Edward O. Wilson

Language: English

Pages: 416

ISBN: 1597260886

Format: PDF / Kindle (mobi) / ePub

In Naturalist, Wilson describes for the first time both

his growth as a scientist and the evolution of the science

he has helped define. He traces the trajectory of

his life—from a childhood spent exploring the Gulf

Coast of Alabama and Florida to life as a tenured

professor at Harvard—detailing how his youthful

fascination with nature blossomed into a lifelong

calling. He recounts with drama and wit the adventures

of his days as a student at the University of

Alabama and his four decades at Harvard University,

where he has achieved renown as both teacher and researcher.

As the narrative of Wilson’s life unfolds, the reader is treated to an

inside look at the origin and development of ideas that guide today’s

biological research. Theories that are now widely accepted in the scientific

world were once untested hypotheses emerging from one man’s

broad-gauged studies. Throughout Naturalist, we see Wilson’s mind

and energies constantly striving to help establish many of the central

principles of the field of evolutionary biology.

The story of Wilson’s life provides fascinating insights into the making

of a scientist, and a valuable look at some of the most thought-provoking

ideas of our time.

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argued (rather stuffily it seems in retrospect) that political beliefs should not influence faculty appointments. Some of the members remained unpersuaded: beliefs are one thing, they said, but what about personal attacks and disruption? I badly wanted Lewontin to come to Harvard. I said, let me call a friend in his department at the University of Chicago and ask if Dick has attacked his own colleagues there on ideological grounds. The proposal was accepted, and the decision postponed. In the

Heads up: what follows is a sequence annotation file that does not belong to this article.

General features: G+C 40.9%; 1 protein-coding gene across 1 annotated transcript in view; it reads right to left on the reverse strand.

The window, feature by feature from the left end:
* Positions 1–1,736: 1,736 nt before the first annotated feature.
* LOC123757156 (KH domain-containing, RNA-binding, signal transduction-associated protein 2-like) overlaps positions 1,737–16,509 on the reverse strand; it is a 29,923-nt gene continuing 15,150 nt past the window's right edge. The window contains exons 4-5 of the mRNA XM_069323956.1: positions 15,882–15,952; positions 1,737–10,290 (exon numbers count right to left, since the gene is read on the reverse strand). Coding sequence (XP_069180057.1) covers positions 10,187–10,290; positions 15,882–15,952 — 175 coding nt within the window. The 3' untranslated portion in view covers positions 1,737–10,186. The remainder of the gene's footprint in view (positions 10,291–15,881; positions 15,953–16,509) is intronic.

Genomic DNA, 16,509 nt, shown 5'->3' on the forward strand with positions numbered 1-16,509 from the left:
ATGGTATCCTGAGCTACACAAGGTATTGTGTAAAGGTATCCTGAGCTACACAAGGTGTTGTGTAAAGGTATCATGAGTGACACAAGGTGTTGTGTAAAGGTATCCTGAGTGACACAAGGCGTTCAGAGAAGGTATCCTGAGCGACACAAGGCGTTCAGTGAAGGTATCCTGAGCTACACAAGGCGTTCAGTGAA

Eagle Volant grasping crossed sabers and rifles with bayonets and lances; the shafts of the lances were hung with matched dexter and sinister forty-eight-star American flags. The Navy was represented by a triangular escutcheon enclosing a three-masted barkentine. All boys at GCMA, from first through twelfth grades, followed the same daily routine and worked their way up the vertically stacked curriculum. We junior cadets, boys in the first six grades, were given a few concessions. There was a

back and forth through the basin grove, turning logs, scanning the tree trunks, inspecting every moving light-colored ant remotely resembling a Nothomyrmecia, but found nothing. We hiked up onto the sandplain heath and swept the low bushes back and forth with a net to capture foraging ants, again without success. That night, armed with flashlights and net, we walked back out onto the sandplain, and this time lost our way. Rather than risk wandering farther from camp in a dangerous desert-like

islands the size of Manhattan or larger by volcanic explosions, occur at most once a century. Another hundred years might then be needed, once the smoking tephra cooled down, to observe the full course of recolonization. How might we get data more quickly, say within ten years? I brooded over the problem, imagined scenarios of many kinds, and finally came up with the solution: a laboratory of island biogeography. We needed an archipelago where little Krakataus could be created at will and their

Finally, four years later, back in Cambridge with a well-equipped laboratory, I began the search for the chemical releasers of ant communication. Even then the idea evidently still eluded others; I had plenty of sea room. It was to be a year before Adolf Butenandt, Peter Karlson, and Martin Lüscher introduced the word “pheromone” to replace “ectohormone” in the literature of animal behavior. They used the term “hormone” to designate a chemical messenger inside the body of the organism,

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